A less starkly individualistic version of Darwinism - the theory of inclusive fitness - was put forward by W.D. hamilton in 1964, though J.B.S. Haldane and R.A. Fischer, decades earlier, had several times stated the germ of the theory. Its general idea is as follows. An organism acts in such a way as to maximise, not its individual fitness or chances of surviving and reproducing, but its inclusive fitness: that is, the fitnesses of a group of conspecifics which includes, first, the organism itself, then those with which the organism shares the highest proportion of its genes, then those with whom it shares the next highest proportion of its genes, and so on.
On the following pages, Stove mocks this idea. Bacteria that multiply by fission and dandelions that nultiply parthenogenically should then be the most altruistic organism; but they are among those organisms that come closest to the Malthusian struggle for existence. And so on. All this mocking may be relevant or not; it is beyond me to say for sure. I am no sociobiologist myself, and I also find that sociobiology appears to be a mess; but then again, I have never really bothered to understand it very well.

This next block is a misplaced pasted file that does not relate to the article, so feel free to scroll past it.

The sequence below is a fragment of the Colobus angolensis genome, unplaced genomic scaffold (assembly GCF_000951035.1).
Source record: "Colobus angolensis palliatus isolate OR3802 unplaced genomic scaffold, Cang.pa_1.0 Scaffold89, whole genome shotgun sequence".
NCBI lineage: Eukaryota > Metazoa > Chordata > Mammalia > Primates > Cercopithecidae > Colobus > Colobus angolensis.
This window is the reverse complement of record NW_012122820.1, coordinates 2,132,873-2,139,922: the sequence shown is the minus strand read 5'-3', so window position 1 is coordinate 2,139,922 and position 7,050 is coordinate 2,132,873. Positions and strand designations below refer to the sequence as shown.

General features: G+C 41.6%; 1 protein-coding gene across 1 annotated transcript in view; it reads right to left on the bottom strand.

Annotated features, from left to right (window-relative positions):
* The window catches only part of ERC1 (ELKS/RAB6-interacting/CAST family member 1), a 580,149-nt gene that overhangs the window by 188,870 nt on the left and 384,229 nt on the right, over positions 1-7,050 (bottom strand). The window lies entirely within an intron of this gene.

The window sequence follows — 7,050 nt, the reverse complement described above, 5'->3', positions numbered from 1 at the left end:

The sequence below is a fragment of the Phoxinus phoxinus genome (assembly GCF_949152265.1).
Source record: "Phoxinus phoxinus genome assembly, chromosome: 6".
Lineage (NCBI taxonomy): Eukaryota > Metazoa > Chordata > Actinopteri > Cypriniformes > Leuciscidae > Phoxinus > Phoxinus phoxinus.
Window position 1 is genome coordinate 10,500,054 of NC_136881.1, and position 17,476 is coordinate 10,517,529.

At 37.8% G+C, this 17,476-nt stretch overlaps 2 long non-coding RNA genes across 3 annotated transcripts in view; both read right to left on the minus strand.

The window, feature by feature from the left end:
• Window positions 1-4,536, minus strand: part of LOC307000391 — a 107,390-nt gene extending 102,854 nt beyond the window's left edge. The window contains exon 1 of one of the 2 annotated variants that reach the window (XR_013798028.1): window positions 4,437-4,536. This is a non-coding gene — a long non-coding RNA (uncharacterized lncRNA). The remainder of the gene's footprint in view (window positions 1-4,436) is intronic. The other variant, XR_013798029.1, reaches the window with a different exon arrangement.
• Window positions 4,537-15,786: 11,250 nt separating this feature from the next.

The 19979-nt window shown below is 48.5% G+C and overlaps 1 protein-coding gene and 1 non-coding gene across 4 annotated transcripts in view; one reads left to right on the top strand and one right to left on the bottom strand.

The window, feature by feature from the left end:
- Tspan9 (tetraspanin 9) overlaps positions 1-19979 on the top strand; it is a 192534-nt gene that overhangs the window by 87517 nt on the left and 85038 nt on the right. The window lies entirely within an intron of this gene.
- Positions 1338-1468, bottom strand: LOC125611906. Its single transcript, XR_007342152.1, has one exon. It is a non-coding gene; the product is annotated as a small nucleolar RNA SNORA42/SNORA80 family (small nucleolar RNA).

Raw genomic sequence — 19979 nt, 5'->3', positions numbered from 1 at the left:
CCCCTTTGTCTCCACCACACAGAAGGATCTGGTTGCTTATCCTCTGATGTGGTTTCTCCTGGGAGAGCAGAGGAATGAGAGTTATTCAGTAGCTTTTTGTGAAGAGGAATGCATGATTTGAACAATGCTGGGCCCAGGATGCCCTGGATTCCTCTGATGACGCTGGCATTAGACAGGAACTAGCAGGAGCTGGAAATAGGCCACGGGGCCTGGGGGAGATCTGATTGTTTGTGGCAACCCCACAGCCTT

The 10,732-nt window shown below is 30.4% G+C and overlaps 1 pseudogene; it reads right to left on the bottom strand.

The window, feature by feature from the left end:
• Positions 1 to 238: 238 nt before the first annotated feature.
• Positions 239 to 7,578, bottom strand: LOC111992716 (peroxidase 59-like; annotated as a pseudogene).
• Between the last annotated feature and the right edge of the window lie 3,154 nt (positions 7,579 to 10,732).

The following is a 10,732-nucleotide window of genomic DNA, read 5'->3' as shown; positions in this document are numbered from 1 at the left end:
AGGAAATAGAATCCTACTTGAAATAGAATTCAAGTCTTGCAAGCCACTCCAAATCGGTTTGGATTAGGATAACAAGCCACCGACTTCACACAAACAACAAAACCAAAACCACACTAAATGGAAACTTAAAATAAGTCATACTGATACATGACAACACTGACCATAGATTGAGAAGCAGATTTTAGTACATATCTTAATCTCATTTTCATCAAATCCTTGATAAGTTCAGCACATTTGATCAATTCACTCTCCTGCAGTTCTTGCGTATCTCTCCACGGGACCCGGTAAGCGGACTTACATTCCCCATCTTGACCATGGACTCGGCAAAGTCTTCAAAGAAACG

On p. 161, Stove sums it all up as that the sociobiologists really reject altruism; what they claim is that the apparent altruism really is the selfishness of genes. For example, Stove writes:
It is this interpretation of the theory, and this one alone, (I need hardly say), which recommends itself to sociobiologists. Alexander, for example, writes that kin altruism, 'by which the phenotype is used to reproduce the genes, may be described as phenotypically (or self-) sacrificing but genotypically selfish.' Dawkins writes that 'a gene might be able to assist replicas of itself which are sitting in other bodies. If so, this would appear as individual altruism, but it would be brought about by gene selfishness.' It would be easy to multiply quotations to the same effect; but it can hardly be necessary.
Stove then spends the next pages explaining how the inclusive theory of fitness, once accepted, necessarily would lead to the assumption of selfish genes, and that sociobiology yherefore is just yet one more variant of the selfish theory of human and animal behavior.
At the bottom of p. 163, Stove writes:
If a man openly denies the reality of altruism, then, as well as incurring the deserved ridicule of people of common sense, he incurs the moral indignation of people of common decency; as Hobbes, Mandeville, and Machiavelli (among others) found out by experience. He deserves it, too. Now the Darwinian theory of evolution is a theory which logically impels whoever believes it to deny the existence of altruism. But for more than a hundred years, (as we have seen), Darwinians all shrank from that denial: restrained, no doubt, partly by fear of the evil reputation of a Hobbes or Machiavelli, but also by their own decency.